DON’T wear cotton against your skin.
Cycling kit is made from materials that are designed to wick moisture away from your skin, keeping you much more comfortable on the ride. Layering for riding is important, as well. Start with a wicking base layer, then add a cycling jersey on top. Add a jacket, if the weather requires it.
DO get a cycling helmet.
Cycling helmets are lightweight, and help keep you cool in warm weather. They are also designed to specific consumer safety standards. Make sure you get the right size for you, and know how to wear it properly on your head. Plus, the majority of sportives make it a requirement of entry that you wear a helmet on the day.
DO carry a packable waterproof.
There are a variety of good, waterproof jackets available on the market that pack down small enough to fit into a jersey pocket.
DO wear cycling shoes.
There is a big difference between cycling shoes, and trainers. Cycling shoes have very stiff soles, which protect your feet, and make it possible for more power to be transferred to the pedals. Trainers allow your foot to flex too much, which can lead to injury. You don’t have to use clipless pedals, the kind that are like ski bindings, but you will benefit from having a good pair of cycling shoes. They won’t cost a fortune, and they will make your ride more energy efficient.
3. WHAT TO CARRY
Another common thing we see women do is carry more ‘stuff’ than they need on a ride. It’s easy to feel like you want to be prepared for every eventuality when you cycle, but realistically, you can usually make do with a few key items.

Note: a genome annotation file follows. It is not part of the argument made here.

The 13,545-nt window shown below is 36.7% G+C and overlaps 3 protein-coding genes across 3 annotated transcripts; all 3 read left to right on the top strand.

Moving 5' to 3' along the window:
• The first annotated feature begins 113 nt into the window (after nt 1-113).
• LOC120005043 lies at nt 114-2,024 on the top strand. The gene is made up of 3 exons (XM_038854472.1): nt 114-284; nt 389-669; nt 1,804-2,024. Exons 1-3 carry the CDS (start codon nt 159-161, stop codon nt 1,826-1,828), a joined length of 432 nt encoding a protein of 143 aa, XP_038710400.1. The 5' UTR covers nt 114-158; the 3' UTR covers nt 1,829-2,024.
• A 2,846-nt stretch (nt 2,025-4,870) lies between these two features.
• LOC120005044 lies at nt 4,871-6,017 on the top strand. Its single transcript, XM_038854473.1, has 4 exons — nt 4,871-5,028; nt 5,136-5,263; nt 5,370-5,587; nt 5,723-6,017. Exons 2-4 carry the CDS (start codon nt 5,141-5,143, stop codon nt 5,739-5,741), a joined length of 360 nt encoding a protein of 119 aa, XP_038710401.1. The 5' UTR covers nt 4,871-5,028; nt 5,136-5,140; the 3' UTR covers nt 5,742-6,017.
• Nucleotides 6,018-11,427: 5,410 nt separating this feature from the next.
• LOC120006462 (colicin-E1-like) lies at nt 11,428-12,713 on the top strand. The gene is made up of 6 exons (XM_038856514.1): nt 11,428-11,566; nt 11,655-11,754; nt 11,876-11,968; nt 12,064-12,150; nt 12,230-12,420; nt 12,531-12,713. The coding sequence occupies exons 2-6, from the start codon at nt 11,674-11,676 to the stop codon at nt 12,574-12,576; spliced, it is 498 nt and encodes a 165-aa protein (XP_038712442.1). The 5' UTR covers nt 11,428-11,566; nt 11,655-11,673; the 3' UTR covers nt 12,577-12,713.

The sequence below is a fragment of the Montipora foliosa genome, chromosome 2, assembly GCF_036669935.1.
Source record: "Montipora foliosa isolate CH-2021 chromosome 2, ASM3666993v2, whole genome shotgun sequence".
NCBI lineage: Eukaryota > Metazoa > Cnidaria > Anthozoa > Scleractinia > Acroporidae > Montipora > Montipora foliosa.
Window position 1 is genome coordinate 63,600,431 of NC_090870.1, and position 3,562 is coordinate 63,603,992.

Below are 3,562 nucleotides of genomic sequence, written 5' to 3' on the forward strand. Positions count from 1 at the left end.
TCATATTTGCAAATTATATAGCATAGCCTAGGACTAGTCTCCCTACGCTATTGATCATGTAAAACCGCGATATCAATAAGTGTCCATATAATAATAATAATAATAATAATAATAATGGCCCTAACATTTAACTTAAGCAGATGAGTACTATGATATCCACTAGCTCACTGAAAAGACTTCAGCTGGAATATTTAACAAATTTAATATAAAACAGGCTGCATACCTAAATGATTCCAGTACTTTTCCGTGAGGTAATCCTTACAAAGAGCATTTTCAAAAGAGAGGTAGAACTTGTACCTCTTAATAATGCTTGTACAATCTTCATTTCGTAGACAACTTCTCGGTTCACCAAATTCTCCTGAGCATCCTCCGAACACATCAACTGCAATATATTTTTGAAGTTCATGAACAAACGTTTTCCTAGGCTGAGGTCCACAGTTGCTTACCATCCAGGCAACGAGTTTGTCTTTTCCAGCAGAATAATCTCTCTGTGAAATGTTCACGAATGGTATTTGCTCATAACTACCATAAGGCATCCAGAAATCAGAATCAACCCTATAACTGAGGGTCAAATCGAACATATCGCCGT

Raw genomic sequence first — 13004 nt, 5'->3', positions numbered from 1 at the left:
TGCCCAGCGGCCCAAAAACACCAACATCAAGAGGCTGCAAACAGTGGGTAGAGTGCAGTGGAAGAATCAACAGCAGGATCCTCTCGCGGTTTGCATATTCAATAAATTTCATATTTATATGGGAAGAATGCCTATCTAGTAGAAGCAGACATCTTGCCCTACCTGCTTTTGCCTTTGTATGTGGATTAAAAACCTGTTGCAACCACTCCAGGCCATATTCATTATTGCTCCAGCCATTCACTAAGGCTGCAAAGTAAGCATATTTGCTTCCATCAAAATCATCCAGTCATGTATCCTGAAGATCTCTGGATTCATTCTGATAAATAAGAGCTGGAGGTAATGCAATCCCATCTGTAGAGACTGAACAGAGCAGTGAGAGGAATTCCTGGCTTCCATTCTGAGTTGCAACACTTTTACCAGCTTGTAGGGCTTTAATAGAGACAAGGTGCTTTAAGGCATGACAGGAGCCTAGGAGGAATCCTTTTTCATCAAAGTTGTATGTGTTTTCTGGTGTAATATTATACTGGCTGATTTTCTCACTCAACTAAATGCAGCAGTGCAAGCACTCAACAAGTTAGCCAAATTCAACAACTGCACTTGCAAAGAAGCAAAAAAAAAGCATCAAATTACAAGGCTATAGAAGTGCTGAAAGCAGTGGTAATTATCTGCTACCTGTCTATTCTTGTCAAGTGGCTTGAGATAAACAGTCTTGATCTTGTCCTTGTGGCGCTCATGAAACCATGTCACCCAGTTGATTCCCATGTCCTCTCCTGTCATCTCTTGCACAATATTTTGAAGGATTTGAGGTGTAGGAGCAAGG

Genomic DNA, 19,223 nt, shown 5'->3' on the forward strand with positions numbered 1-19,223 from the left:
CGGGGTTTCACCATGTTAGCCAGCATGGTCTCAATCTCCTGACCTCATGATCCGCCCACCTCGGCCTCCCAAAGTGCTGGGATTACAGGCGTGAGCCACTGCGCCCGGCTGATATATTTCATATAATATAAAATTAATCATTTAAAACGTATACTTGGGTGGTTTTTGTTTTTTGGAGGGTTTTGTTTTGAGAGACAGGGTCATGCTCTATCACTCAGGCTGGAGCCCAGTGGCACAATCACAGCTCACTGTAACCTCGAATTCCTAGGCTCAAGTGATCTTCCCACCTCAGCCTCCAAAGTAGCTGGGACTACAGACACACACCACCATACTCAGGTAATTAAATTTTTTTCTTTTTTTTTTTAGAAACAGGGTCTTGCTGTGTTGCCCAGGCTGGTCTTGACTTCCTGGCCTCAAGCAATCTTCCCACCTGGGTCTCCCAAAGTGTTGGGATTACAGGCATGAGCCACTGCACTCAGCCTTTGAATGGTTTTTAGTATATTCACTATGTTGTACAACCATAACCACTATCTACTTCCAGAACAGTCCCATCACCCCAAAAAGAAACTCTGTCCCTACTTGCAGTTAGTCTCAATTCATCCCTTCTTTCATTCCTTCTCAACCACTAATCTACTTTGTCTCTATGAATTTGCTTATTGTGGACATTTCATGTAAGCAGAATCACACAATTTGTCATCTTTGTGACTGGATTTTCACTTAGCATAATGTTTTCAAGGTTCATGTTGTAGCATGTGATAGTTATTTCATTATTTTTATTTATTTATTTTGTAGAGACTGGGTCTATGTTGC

DON’T carry more food and water than you need.
The general rule is that you should take in some calories every 30 minutes, and have a drink of water every 15 minutes (one water bottle per hour). You don’t need to consume an entire energy bar every half an hour, just a couple of bites. The idea is to keep your blood sugar at a constant level, rather than letting it peak and trough. Based on this, it isn’t necessary to carry a full roast dinner for a two-hour ride. Plus, on most sportives, there are rest stops with snacks, making it even easier to plan what you carry.
DON’T carry your entire wardrobe.
As mentioned earlier, layering for a bike ride will help you minimise what you need to take with you. A base layer and a jersey are standard, with the addition of a windbreaker or waterproof, preferably the sort that you can pack down into a pocket. Shorts or 3.4 length cycling shorts will get you through most variations in temperatures. Knowing what the weather conditions are going to be during the course of your ride will help you decide what to wear.
DON’T overload your bike with unnecessary items.
A saddlebag on your bike should be big enough to carry what you need to change a flat tyre, a multi-tool, and possibly room for a few bits and pieces. Things like wallets, keys, and phones can be carried in your jersey pocket. If you carry a lock on your bike, then consider leaving it at home when you are doing a sportive.
Similarly, if you have panniers on your bike, then after reading the above DON’Ts, you might be able to shed them. In essence, the more weight you have on the bike, the more energy required to ride the distance.
DO make sure you have the right spares to fix a flat tyre on your bike.
Not all bike tyres are the same size. Even if you don’t know how to change a puncture yourself (a vital skill that you should learn), make sure you have the necessary spares for your bike. Someone who knows how to fix a flat for you might not have the same tyre size. In essence, make sure you have spare inner tubes that match the ones currently on your bike!
If you’re looking for a sportive to aim towards in 2014, look out for our guides over the coming weeks.